And of course, we talked about our kids. They’re such good kids, aren’t they? We really lucked out. Felicity has such a big heart. And “my little man”… Oh, I can’t get enough of that face! (taking phone out) I just have to see that face one more time. Oh my God… He is so ridiculously cute. Mama loves you, Big Boy!

It was perfect.

Too perfect.

family

***

When we arrived home on Sunday afternoon, the Conveyor Belt of Life from which we disembarked on Friday afternoon had accelerated from Challenging-But-Doable to All-Systems-Go.

We still needed to:

  • buy and decorate a Christmas tree
  • pick up the gifts from church for the family for which we’re coordinating for our Adopt-a-Family Christmas program.
  • put away the 9 loads of laundry that I did in a flurry on Friday morning
  • cook for the weekly meal
  • cook the oatmeal for the week
  • vacuum
  • prepare Christmas cards for daycare and Sunday School teachers (Round 3 of Christmas cards. Round 4 = all the people who sent you cards whom you forgot to send cards or didn’t have the new address to send cards)
  • feed everyone several more times before the day was over
  • clean dishes from those meals
  • make bottles for the next day
  • make sure all their sheets, clothes, and bibs were already in their backpacks for Monday
  • do the bedtime rituals

This is the point in the story when It All Goes to Shit.

Literally.

As I was feeding Henry his 3:00 p.m. bottle, Diarrhea was engaged.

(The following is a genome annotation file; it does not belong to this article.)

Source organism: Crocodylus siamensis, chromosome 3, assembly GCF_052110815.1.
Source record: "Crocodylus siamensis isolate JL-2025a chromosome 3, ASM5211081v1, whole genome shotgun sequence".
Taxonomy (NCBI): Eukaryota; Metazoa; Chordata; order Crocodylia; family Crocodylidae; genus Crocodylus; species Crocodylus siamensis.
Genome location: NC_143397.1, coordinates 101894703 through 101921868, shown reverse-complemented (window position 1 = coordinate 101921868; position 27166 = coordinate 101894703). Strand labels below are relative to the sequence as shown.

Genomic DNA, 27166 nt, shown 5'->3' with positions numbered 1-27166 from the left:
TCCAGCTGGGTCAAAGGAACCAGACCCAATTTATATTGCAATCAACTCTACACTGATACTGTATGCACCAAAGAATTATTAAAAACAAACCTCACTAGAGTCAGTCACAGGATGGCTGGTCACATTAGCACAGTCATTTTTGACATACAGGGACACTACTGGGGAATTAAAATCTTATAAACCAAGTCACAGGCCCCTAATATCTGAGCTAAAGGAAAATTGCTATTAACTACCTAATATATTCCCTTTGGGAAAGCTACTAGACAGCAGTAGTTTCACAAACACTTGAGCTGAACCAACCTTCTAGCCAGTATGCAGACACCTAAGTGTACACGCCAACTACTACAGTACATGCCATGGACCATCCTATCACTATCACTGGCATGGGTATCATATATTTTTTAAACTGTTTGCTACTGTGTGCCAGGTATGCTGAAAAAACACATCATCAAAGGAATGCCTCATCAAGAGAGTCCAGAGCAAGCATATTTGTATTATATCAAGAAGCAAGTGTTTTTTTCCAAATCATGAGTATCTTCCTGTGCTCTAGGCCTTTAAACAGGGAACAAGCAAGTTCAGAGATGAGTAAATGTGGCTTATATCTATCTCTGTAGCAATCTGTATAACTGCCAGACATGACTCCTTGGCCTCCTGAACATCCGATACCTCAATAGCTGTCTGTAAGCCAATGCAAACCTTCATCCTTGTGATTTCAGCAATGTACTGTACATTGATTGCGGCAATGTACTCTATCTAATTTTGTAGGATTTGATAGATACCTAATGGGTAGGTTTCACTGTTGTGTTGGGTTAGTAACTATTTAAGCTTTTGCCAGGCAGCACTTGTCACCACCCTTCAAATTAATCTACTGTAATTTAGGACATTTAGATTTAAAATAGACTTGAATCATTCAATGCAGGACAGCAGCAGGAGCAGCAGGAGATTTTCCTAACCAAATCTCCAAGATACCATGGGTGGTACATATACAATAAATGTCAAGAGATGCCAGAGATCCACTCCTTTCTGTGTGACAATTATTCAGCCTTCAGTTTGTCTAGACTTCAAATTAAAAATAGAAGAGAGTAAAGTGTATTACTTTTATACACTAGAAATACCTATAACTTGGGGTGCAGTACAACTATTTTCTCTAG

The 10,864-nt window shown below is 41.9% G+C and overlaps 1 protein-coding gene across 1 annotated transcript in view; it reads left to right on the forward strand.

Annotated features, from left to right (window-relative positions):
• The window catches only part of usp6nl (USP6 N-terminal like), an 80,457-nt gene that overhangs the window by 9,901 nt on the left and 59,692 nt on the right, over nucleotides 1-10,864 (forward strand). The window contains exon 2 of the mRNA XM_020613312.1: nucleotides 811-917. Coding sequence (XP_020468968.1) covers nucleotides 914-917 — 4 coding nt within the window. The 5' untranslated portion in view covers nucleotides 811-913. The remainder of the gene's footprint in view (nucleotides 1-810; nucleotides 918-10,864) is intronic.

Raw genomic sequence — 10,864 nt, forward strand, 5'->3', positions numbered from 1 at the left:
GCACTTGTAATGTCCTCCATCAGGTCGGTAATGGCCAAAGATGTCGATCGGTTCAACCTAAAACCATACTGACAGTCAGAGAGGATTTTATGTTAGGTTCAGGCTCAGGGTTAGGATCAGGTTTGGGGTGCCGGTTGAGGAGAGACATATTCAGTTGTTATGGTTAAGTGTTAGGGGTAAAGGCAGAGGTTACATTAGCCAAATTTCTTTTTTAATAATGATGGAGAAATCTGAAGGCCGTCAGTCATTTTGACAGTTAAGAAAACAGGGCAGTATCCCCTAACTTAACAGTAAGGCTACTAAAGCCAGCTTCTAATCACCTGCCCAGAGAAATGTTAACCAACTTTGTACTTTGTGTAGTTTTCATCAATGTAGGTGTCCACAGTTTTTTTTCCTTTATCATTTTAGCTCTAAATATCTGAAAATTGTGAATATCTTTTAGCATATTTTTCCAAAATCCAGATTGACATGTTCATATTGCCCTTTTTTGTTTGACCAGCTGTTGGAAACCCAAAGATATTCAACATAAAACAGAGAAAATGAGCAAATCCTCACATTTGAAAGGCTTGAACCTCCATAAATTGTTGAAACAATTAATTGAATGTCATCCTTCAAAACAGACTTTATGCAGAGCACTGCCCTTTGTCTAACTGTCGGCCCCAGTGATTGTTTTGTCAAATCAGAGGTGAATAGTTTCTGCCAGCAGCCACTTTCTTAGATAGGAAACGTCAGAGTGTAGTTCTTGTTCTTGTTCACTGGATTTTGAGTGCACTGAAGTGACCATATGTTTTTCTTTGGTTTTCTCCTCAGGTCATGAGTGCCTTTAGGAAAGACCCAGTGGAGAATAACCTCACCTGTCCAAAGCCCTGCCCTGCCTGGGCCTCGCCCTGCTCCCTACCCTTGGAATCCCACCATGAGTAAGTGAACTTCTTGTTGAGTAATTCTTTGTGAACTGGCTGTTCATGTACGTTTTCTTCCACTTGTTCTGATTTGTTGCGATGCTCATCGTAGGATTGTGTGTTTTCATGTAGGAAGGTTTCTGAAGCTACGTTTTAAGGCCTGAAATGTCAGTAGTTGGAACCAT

Okay. I knew this was coming. My mom (who was watching them while we were away) told me that he was having bad diapers since she picked them up at daycare on Friday (He had an explosion in the highchair… From shoulder blades to knees…)

But we were on vacation.

And Mom had it under control. And when Mom has things under control, everything is fine.

We would come home just as the diarrhea was going away.

Right?

Oh, sweet naive little Me.

Sunday evening was unpleasant, but we survived. I explained to Felicity that “the puking bug” that was going around daycare wasn’t something that was going to crawl into her food, like a spider.

“It’s a virus,” I tell her. “It’s a… a… really small germ that can get into your mouth and make you sick.”

Her new saying that she likes to apply to all contexts is, “Well, I was going to…”

So what she said was: “Well, I was not going to eat the puking bug.”

“Good idea,” I told her.

And then…

It was early Monday morning.

3:00 a.m. He was crying. A cry that said,

Harmph… What is wrong with me? I don’t like Life. Life blows. Argh… < asleep >

Wait… I still think Life blows… < asleep >

Arghhh! Isn’t anyone going to come help me? < asleep >

Arghhhhhhhh!!!!!

As I stared at the ceiling, I kept praying that he’d work it out. That he would eventually go back to sleep. I was going to get up to exercise at 4:30. At least, that was the plan.

Plans. Ha.

I ended up holding him from 4:00 until 5:30 that morning as he softly protested, moaning and groaning, clearly fighting something.

We pulled through. We got them to daycare. We worked. I thought back longingly to the Anniversary Weekend. It felt like that had been months ago instead of the mere 24 hours that it had been. I listened to my co-workers talk about their lazy Sundays of Not Doing Much of Anything.